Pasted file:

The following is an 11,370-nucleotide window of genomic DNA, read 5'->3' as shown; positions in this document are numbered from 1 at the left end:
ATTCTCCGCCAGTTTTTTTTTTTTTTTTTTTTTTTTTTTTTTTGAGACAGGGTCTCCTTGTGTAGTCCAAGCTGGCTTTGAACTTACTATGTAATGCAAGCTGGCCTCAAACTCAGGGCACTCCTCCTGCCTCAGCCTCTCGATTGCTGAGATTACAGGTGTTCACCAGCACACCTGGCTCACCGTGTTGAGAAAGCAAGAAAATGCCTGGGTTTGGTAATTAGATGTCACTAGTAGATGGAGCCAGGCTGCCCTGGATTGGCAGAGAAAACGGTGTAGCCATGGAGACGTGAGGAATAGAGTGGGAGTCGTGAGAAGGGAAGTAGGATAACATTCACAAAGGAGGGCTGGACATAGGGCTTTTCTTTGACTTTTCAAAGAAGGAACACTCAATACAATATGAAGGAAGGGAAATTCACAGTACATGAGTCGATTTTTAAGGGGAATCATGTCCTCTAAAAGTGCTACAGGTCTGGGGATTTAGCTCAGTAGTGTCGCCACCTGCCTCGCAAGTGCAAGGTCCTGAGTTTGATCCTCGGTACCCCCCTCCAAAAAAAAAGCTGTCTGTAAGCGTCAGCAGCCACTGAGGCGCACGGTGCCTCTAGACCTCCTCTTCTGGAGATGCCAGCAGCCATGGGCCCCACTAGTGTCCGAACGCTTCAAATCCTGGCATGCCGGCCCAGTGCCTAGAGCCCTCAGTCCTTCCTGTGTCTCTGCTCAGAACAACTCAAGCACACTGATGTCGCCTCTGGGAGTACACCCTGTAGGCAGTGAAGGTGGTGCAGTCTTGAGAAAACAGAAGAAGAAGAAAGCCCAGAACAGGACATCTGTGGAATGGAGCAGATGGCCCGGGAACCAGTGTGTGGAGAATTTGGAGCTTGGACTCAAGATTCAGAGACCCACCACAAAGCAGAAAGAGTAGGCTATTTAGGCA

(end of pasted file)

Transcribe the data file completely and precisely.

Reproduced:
The following is an 11,370-nucleotide window of genomic DNA, read 5'->3' as shown; positions in this document are numbered from 1 at the left end:
ATTCTCCGCCAGTTTTTTTTTTTTTTTTTTTTTTTTTTTTTTTGAGACAGGGTCTCCTTGTGTAGTCCAAGCTGGCTTTGAACTTACTATGTAATGCAAGCTGGCCTCAAACTCAGGGCACTCCTCCTGCCTCAGCCTCTCGATTGCTGAGATTACAGGTGTTCACCAGCACACCTGGCTCACCGTGTTGAGAAAGCAAGAAAATGCCTGGGTTTGGTAATTAGATGTCACTAGTAGATGGAGCCAGGCTGCCCTGGATTGGCAGAGAAAACGGTGTAGCCATGGAGACGTGAGGAATAGAGTGGGAGTCGTGAGAAGGGAAGTAGGATAACATTCACAAAGGAGGGCTGGACATAGGGCTTTTCTTTGACTTTTCAAAGAAGGAACACTCAATACAATATGAAGGAAGGGAAATTCACAGTACATGAGTCGATTTTTAAGGGGAATCATGTCCTCTAAAAGTGCTACAGGTCTGGGGATTTAGCTCAGTAGTGTCGCCACCTGCCTCGCAAGTGCAAGGTCCTGAGTTTGATCCTCGGTACCCCCCTCCAAAAAAAAAGCTGTCTGTAAGCGTCAGCAGCCACTGAGGCGCACGGTGCCTCTAGACCTCCTCTTCTGGAGATGCCAGCAGCCATGGGCCCCACTAGTGTCCGAACGCTTCAAATCCTGGCATGCCGGCCCAGTGCCTAGAGCCCTCAGTCCTTCCTGTGTCTCTGCTCAGAACAACTCAAGCACACTGATGTCGCCTCTGGGAGTACACCCTGTAGGCAGTGAAGGTGGTGCAGTCTTGAGAAAACAGAAGAAGAAGAAAGCCCAGAACAGGACATCTGTGGAATGGAGCAGATGGCCCGGGAACCAGTGTGTGGAGAATTTGGAGCTTGGACTCAAGATTCAGAGACCCACCACAAAGCAGAAAGAGTAGGCTATTTAGGCA